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the best of the “ultimate fanzine” of hip-hop united in a beautiful book

Since its start in 1990, the legendary French fanzine Get Busy is more than in tune with hip-hop then in full bloom: he too does the maximum with next to nothing. Made by a handful of enthusiasts led by Sear, based in Saint-Denis (93), this cabbage leaf crossed out with the words “Forbidden to Bastards” was born in reaction to the press, in particular the music press, which at the time doesn’t understand much about hip-hop and completely misses out on this nascent movement which she considers, at best, a passing fad.

Faced with this disdain, this fanzine steeped in enthusiasm, bad faith and “chambrette”, its favorite sport, intends to defend with its meager means this culture in which the small team believes and in which it recognizes itself. “We said to ourselves very naively: the only way we can talk about hip-hop and rap well is if it’s the people inside who do it.“, recalls Sear today, stressing that he never had the ambition to become a journalist or to have a career in the press.

One of the pages of the book

Get Busy therefore begins in a traditional way, like an eight-page photocopied and stapled, printed in 300 copies. With his humour, his irony and his straightforward tone that does not refrain from any embarrassing questions, it is from the start his long interviews that have made his reputation. Random publication and equally uncertain points of sale complete to make it a cult object for any fan of French hip-hop and rap in the early 90s (a distant era when the internet did not exist). Especially since it is gradually improving, the last six issues in paperback format benefiting from glossy color covers.

Hip-hop is bling, we want beauty, we want clean“, remarks Sear, interviewed today by Mouloud Achour in the book. “Only rich sons want to be grunge. We didn’t have the means, but we had luxury tastes.“For the children of immigration,”in the 80s, what do we have? Not much“, he points out. “Hip-hop was a breath of fresh air. It was a blessing. He got us interested in other things“, to leave the halls of buildings, to move, to travel.

After a detour through authenticthe NTM magazine (three issues published between 1998 and 2000) inspired by Grand Royal the Beastie Boys, which earned us crazy interviews conducted in tandem by JoeyStarr and Sear, Get Busy becomes a society magazine, available on newsstands for seven issues where, fitting with the curiosity and the desire to enrich oneself intellectually of its creator, it opens up to various personalities from the cinema, the media, sport, politics, banditry or porn.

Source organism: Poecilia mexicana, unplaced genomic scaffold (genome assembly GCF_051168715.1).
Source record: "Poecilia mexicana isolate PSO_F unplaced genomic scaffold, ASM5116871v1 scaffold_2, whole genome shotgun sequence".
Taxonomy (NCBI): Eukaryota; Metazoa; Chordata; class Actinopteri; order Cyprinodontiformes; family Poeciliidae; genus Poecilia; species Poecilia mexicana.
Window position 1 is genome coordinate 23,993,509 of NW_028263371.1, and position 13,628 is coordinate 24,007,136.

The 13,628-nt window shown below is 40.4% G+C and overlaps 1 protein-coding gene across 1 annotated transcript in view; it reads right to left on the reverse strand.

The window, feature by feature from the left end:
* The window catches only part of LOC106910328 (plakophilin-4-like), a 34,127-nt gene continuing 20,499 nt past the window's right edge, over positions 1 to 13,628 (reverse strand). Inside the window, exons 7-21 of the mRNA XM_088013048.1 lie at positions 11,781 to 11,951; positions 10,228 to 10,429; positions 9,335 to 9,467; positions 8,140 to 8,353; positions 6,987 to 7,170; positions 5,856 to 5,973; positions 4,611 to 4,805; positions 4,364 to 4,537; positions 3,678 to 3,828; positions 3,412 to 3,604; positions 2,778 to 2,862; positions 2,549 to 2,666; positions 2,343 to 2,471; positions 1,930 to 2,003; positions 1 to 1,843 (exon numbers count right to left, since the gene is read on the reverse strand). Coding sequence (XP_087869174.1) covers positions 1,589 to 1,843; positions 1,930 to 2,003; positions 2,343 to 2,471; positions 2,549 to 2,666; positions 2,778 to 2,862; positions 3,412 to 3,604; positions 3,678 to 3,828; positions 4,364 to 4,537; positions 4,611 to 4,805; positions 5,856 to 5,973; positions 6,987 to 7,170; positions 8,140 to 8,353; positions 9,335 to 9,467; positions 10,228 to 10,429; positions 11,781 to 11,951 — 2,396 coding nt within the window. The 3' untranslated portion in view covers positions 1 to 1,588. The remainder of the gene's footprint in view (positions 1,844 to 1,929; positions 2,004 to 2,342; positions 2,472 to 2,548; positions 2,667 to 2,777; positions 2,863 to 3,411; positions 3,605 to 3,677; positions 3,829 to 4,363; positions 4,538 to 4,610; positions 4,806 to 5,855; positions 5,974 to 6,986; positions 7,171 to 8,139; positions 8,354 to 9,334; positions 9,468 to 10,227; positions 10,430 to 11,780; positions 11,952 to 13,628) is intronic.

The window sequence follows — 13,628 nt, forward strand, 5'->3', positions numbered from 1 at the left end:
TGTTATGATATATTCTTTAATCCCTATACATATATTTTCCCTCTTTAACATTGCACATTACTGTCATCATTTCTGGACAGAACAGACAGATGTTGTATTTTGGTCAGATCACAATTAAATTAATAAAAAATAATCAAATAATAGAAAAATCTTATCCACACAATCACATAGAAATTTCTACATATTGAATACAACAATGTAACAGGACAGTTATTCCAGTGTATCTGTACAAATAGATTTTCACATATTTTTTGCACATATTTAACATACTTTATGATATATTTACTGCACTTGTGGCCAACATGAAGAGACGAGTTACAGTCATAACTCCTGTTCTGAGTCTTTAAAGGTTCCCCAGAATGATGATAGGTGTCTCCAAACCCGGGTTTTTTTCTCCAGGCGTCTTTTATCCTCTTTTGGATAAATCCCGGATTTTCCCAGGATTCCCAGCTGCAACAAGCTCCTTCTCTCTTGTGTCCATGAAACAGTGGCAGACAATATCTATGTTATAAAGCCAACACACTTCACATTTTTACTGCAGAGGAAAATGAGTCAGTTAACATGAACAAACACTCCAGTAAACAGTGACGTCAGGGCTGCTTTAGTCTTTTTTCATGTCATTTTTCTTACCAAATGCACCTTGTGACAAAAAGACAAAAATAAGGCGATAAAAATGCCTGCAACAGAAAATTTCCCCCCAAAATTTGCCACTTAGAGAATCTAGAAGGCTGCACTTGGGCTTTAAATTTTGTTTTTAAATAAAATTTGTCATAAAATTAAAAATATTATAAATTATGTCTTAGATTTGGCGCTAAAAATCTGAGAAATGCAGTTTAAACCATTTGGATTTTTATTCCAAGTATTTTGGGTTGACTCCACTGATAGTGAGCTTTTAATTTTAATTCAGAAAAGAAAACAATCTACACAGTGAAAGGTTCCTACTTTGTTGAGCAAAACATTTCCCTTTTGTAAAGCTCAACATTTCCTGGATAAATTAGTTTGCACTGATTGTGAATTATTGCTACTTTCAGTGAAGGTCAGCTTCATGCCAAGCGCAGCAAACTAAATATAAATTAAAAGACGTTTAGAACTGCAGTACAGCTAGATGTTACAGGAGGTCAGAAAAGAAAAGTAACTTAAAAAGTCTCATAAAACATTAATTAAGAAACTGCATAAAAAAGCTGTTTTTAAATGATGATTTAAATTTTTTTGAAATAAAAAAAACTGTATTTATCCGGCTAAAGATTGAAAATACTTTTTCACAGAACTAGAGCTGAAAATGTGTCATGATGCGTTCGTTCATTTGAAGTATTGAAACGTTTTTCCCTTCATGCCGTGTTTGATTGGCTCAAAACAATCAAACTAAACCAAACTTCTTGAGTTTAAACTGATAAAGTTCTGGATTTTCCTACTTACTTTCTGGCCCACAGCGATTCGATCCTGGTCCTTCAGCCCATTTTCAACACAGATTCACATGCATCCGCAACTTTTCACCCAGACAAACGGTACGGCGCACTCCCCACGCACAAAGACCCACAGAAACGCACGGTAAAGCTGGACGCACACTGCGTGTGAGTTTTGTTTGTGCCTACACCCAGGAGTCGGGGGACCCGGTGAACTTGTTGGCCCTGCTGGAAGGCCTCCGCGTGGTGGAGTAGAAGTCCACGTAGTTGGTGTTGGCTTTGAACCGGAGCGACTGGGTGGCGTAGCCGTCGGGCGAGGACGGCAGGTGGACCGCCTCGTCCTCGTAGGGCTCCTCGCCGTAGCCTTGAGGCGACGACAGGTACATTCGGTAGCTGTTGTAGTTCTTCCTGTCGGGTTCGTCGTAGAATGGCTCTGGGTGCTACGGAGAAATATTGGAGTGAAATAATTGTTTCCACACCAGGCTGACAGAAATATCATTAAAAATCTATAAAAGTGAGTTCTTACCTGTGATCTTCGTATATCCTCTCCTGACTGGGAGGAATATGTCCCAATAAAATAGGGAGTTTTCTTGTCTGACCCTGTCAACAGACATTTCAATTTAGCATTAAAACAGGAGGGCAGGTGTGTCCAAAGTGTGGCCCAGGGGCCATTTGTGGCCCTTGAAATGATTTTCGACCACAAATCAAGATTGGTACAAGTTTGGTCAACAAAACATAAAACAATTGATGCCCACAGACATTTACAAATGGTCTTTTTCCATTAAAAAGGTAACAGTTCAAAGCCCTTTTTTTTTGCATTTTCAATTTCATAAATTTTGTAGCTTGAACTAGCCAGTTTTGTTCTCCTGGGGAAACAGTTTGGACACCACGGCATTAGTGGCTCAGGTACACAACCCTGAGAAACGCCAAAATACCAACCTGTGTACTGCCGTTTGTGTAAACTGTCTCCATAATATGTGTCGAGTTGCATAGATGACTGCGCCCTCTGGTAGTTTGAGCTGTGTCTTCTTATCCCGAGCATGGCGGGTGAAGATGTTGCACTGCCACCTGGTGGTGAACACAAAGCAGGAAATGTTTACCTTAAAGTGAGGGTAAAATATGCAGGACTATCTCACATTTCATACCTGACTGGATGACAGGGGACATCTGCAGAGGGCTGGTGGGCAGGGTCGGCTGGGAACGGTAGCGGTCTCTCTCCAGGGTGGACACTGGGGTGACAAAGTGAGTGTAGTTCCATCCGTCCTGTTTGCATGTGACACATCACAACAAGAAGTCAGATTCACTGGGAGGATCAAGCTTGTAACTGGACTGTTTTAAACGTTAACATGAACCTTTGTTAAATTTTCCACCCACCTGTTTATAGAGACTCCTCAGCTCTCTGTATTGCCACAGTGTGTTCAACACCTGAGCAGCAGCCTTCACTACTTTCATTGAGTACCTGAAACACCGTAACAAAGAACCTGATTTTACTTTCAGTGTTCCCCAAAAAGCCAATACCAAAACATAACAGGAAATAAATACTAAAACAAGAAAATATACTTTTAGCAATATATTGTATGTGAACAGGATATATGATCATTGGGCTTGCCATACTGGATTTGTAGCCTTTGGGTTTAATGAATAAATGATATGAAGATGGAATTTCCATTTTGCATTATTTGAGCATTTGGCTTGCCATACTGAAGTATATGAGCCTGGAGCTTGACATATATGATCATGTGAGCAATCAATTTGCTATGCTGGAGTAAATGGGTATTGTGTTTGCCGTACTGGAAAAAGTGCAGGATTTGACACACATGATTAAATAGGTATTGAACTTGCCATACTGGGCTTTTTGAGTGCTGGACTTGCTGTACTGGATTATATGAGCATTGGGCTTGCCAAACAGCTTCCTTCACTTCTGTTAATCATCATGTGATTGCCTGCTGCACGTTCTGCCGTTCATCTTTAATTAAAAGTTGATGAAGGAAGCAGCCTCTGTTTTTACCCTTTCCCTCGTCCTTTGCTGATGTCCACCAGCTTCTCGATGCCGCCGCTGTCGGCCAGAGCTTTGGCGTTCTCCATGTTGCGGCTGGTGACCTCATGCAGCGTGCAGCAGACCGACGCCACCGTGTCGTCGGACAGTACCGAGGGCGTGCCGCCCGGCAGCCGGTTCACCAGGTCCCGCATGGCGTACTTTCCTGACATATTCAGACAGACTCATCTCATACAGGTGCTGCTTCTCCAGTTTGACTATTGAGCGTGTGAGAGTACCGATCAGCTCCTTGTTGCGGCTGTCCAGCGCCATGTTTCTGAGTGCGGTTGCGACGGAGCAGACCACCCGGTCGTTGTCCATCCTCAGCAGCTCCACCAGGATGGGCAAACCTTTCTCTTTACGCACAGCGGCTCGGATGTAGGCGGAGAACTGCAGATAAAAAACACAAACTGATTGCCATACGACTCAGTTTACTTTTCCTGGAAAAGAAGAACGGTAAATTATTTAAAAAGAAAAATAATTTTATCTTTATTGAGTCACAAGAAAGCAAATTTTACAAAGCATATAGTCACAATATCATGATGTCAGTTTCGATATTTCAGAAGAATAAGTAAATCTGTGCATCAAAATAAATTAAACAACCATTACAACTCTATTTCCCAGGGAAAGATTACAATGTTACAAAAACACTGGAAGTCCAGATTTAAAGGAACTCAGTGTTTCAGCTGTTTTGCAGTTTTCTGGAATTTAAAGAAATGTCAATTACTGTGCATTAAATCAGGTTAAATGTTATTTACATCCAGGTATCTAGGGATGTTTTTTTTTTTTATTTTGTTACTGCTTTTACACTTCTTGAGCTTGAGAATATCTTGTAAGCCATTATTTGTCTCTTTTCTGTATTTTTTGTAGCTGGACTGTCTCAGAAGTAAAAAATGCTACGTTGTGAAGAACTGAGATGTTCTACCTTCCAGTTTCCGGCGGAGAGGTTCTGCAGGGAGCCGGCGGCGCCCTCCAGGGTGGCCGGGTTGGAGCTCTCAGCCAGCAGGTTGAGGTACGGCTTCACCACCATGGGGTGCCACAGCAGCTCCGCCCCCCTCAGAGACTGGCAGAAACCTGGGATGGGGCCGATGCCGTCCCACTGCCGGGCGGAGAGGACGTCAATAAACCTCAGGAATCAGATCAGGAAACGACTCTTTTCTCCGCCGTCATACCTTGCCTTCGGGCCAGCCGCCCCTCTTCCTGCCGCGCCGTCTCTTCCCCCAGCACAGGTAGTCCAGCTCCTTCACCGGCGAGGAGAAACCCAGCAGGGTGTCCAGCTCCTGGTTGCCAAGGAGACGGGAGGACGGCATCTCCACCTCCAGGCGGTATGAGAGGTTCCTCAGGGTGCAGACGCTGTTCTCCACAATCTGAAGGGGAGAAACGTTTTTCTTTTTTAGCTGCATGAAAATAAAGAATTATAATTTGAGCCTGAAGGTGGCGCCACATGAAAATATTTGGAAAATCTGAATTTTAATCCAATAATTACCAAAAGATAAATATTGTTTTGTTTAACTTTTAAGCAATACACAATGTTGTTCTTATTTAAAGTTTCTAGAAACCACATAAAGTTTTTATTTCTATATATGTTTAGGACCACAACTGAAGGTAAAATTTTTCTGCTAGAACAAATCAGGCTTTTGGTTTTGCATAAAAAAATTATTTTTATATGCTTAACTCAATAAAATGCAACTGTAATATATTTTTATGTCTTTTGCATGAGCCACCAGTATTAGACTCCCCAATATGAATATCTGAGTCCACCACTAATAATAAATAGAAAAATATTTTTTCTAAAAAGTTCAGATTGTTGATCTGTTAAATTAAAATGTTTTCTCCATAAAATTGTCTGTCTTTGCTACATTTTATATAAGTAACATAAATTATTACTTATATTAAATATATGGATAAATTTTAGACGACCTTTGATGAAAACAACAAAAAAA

And this, without letting go of his corrosive, impertinent and sometimes raw style, with questions that no journalist would have thought or dared to ask. Since 2016, it has reinvented itself as a TV Show on the web, in a more relaxed style, with the Get Busy Show on Click TV.

An inside double page of

This year, Sear (for Eternal Signer of Radical Articles), ended up doing what he “viscerally refused” until there : “open the memory box“. In this thick anthology with a neat layout, he has brought together with his followers a selection of dozens of interviews published since 1990 and carried out for the different incarnations of Get Busy. The result is a heterogeneous radioscopy of French society over the past thirty years, seen through the prism of a certain “suburban subculture“.

We thus come across film personalities such as Alain Chabat, Benoît Poelvoorde, Albert Dupontel and André Pousse, media men such as Frédéric Taddeï, Thierry Ardisson or David Dufresne, sportsmen such as footballers Lilian Thuram, Michel Platini, Socrates and the boxer Marvin Hagler, and porn actresses like Julia Channel and Laetitia. José Bové, Jacques Vergès, Charlie Bauer and even… Casimir, the orange dinosaur from Île aux Enfants, who gives us the exclusive recipe for Gloubi Boulga.

Rap and hip-hop only occupy a good third of the book, but the cream is there, from Dee Nasty to DJ Mehdi and Cut Killer, and from KRS One to Nas, Ice Cube or Snoop Dogg . Without forgetting a rare and enlightening interview with the legend of graffiti Mode 2 in which he exposes his radical thought as much as “hippie” and preoccupied with the environment before its time.

One of the double inside pages of the book

Many of these interviews have stood the test of time, they remain fascinating today. Especially since they benefit from a perspective with texts written especially for the anthology, accompanied by QR codes for those who wish to go further.

Impossible to ignore the two flagships of French rap: a long article is of course devoted to NTM vs IAM, the real false eternal rivals of rap from here. Get Busymistakenly considered the press organ of the Supreme” assures not to have served the soup to the first (he even refused to speak about his album Paris under the bombs) and never neglected the latter, interviewed from number one of the fanzine and described as revolutionaries of French rap. This article is especially embellished with an exceptional photo dated 1991 on which appear together IAM in full as well as JoeyStarr, Rockin’ Squatt of Assassin and the team Get Busy.

“30 years to go from NTM to JuL, from Public Enemy to Tekashi 6ix9ine, from a hard-to-find fanzine that we treasured once found to a constant stream of information that we forget as quickly as it appeared on our screens… “, writes Sear in his editorial, a bit wry. “30 years to create in reaction to bullshit from the rock and institutional press and end up compiling ours in an anthology“. Bullshit, yes, but of anthology.

“Get Busy, Anthology”, preface by Alain Chabat (Marabout, €39)

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